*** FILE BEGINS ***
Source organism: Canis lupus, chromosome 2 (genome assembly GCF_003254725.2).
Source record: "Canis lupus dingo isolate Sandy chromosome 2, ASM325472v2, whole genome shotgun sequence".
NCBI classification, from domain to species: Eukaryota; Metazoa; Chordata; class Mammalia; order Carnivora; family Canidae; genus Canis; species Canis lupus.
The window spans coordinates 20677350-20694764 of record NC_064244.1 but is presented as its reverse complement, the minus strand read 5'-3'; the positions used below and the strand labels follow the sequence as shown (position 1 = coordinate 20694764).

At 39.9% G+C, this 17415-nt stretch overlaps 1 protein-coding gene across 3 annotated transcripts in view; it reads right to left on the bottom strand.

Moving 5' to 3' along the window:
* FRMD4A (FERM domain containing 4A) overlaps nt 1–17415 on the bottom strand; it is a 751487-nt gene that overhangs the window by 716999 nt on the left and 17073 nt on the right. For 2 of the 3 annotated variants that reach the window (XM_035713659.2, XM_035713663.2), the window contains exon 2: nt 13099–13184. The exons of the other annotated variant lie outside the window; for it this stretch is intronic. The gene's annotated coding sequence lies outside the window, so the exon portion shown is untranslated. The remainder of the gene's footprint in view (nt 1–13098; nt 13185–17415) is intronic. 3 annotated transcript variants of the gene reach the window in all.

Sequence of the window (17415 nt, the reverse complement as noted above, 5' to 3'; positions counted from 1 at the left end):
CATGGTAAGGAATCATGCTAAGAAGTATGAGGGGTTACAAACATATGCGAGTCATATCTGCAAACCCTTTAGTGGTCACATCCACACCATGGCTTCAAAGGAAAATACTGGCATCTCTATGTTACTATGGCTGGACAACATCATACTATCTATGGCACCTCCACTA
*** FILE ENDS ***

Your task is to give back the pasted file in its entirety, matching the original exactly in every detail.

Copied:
Source organism: Canis lupus, chromosome 2 (genome assembly GCF_003254725.2).
Source record: "Canis lupus dingo isolate Sandy chromosome 2, ASM325472v2, whole genome shotgun sequence".
NCBI classification, from domain to species: Eukaryota; Metazoa; Chordata; class Mammalia; order Carnivora; family Canidae; genus Canis; species Canis lupus.
The window spans coordinates 20677350-20694764 of record NC_064244.1 but is presented as its reverse complement, the minus strand read 5'-3'; the positions used below and the strand labels follow the sequence as shown (position 1 = coordinate 20694764).

At 39.9% G+C, this 17415-nt stretch overlaps 1 protein-coding gene across 3 annotated transcripts in view; it reads right to left on the bottom strand.

Moving 5' to 3' along the window:
* FRMD4A (FERM domain containing 4A) overlaps nt 1–17415 on the bottom strand; it is a 751487-nt gene that overhangs the window by 716999 nt on the left and 17073 nt on the right. For 2 of the 3 annotated variants that reach the window (XM_035713659.2, XM_035713663.2), the window contains exon 2: nt 13099–13184. The exons of the other annotated variant lie outside the window; for it this stretch is intronic. The gene's annotated coding sequence lies outside the window, so the exon portion shown is untranslated. The remainder of the gene's footprint in view (nt 1–13098; nt 13185–17415) is intronic. 3 annotated transcript variants of the gene reach the window in all.

Sequence of the window (17415 nt, the reverse complement as noted above, 5' to 3'; positions counted from 1 at the left end):
CATGGTAAGGAATCATGCTAAGAAGTATGAGGGGTTACAAACATATGCGAGTCATATCTGCAAACCCTTTAGTGGTCACATCCACACCATGGCTTCAAAGGAAAATACTGGCATCTCTATGTTACTATGGCTGGACAACATCATACTATCTATGGCACCTCCACTA